Answering Common Borrower Questions: “Can I Get a Mortgage with Bad Credit?”

wemlocustomer satisfaction, customer service

Paper that reads credit report with credit score information.

These clients might need your help, guidance, and, above all, empathy.

Working alongside borrowers with “bad” credit can be tricky. They might be anxious, regretful, or scared when it comes to their loan options. Or they might be unsure whether they’ll qualify for a mortgage at all!


Either way, when a client with bad credit walks through the door, stellar mortgage loan originators (MLOs) jump into action. This could include ensuring they understand that bad credit isn’t the end of the world and clarifying their choices, whether that’s buying now, refinancing later, or taking some time to bump that score up.


To make this all a bit easier on you, we’ve compiled some common borrower questions related to bad credit and their answers below. Feel free to share this guide with clients as a jumping-off point. Maybe copy and paste into an email or create a social media campaign!


Either way, let’s dive in:

“Can I Buy a House with Bad Credit?”

First things first, clients should know that yes, they might be able to get a mortgage with bad credit. It might be more challenging or cost them more in the long run, but it’s certainly possible.


Keep in mind that lenders consider more than just credit scores when qualifying borrowers for a mortgage. They’ll also look at their income, employment history, debt-to-income ratio, and more. Credit is just one piece of the puzzle.


Basically, if they take one thing away from this list, let it be the fact that they can buy a house with bad credit.

“How Can I Check My Credit Score?”

Before borrowers get too anxious about their credit score, they’ll probably want to determine what it is, exactly. There are a couple of different ways they can check their score:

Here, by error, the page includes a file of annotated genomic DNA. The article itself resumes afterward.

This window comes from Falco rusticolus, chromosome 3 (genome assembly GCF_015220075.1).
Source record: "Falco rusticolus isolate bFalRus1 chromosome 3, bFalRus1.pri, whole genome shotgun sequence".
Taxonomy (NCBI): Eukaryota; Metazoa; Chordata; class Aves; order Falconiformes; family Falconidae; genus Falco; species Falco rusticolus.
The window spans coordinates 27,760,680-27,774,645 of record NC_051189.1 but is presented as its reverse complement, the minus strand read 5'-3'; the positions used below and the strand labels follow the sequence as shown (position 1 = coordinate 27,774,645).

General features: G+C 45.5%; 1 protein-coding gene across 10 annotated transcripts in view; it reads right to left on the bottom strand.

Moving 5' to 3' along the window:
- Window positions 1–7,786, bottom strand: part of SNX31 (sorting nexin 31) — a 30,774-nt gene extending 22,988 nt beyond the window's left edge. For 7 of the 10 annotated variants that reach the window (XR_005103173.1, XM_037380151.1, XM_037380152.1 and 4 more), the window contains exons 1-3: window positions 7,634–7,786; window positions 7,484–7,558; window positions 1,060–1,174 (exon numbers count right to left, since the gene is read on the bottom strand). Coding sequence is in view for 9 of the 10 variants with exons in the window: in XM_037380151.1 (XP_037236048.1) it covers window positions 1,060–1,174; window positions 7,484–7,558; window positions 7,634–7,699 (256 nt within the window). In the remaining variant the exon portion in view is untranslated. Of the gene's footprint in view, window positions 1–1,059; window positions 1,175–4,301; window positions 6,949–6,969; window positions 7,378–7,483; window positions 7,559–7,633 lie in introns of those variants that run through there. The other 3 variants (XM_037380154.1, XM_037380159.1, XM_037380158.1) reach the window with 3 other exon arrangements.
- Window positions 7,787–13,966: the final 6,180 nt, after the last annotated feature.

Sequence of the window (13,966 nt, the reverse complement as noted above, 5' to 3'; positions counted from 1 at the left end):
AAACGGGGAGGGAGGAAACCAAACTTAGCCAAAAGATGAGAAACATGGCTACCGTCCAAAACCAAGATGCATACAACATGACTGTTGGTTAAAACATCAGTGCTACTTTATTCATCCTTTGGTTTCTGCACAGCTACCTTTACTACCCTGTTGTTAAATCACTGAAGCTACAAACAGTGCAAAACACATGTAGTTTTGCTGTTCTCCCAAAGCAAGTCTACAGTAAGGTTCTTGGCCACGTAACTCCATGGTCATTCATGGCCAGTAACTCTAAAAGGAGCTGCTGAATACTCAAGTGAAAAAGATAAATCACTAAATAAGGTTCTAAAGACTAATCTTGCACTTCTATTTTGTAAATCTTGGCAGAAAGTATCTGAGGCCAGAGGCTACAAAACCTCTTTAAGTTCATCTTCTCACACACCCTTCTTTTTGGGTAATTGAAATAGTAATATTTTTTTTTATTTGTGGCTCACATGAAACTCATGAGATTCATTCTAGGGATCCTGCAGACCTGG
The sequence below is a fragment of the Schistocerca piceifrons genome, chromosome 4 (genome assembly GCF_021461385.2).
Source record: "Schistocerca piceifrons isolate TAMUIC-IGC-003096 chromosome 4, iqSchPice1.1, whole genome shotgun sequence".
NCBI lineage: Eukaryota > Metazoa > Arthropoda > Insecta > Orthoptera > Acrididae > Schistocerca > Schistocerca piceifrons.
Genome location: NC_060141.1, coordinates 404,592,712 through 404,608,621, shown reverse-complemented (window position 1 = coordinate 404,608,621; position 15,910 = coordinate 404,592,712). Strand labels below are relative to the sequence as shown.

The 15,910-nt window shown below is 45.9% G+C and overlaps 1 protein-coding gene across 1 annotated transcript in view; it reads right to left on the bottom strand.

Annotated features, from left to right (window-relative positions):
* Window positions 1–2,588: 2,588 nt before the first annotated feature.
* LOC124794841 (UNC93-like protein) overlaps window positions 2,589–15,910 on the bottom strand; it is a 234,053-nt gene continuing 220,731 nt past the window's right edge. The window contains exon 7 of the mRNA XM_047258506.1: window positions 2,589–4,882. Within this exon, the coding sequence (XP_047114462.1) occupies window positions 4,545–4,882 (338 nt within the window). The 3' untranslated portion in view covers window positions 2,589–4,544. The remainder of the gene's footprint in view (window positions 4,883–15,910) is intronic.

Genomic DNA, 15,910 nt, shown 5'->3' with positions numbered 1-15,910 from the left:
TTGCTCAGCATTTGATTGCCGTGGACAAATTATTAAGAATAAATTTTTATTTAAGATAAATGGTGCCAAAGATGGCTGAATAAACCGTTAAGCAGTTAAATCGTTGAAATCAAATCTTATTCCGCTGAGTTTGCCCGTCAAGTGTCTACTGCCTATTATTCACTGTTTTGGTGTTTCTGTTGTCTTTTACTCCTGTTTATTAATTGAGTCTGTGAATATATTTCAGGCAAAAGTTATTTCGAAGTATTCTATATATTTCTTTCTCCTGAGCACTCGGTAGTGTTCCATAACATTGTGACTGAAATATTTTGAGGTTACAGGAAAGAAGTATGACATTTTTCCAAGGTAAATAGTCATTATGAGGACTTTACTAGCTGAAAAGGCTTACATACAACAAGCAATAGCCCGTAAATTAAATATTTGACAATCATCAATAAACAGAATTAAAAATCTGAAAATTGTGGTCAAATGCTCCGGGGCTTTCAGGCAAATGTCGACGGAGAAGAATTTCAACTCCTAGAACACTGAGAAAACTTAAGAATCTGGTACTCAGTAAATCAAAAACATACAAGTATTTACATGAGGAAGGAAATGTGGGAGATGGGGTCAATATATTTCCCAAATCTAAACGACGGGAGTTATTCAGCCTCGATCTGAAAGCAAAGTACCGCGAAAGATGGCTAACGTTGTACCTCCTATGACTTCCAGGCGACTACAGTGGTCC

1. This source is highly accurate and most often used by lenders. So, it’s likely a safe bet. They will need to purchase their score if they do use this tool, though.


  1. Credit reporting agencies. There are three major credit reporting agencies borrowers can refer to: Equifax, Experian, and TransUnion. They can purchase their credit score directly from each agency or get a free credit score once a year at


  1. Credit monitoring services. Clients can check in on their credit score periodically (and typically for free) with credit monitoring services. Some of the more popular options include Credit Karma and WalletHub.


  1. Their bank. Depending on the bank, clients may have access to free credit score monitoring. They’ll need to check with their individual provider to see if they offer this service.

“What Credit Score Is Needed to Buy a House?”

The minimum credit score needed will depend on the type of loan and the lender’s requirements. A good number to shoot for is often 620, but borrowers may be able to get a mortgage with a score as low as 500.


Of course, the higher the score the better. A credit score of 700 or more may significantly increase their options.

“What Are the Cons of Buying a House with Bad Credit?”

Lenders see credit scores as a record of past financial behavior. Then, they use it to help predict future behavior. To them, low credit can equal more risk. Basically, if a client missed a payment in the past, lenders worry there is a possibility they might also miss a payment in the future.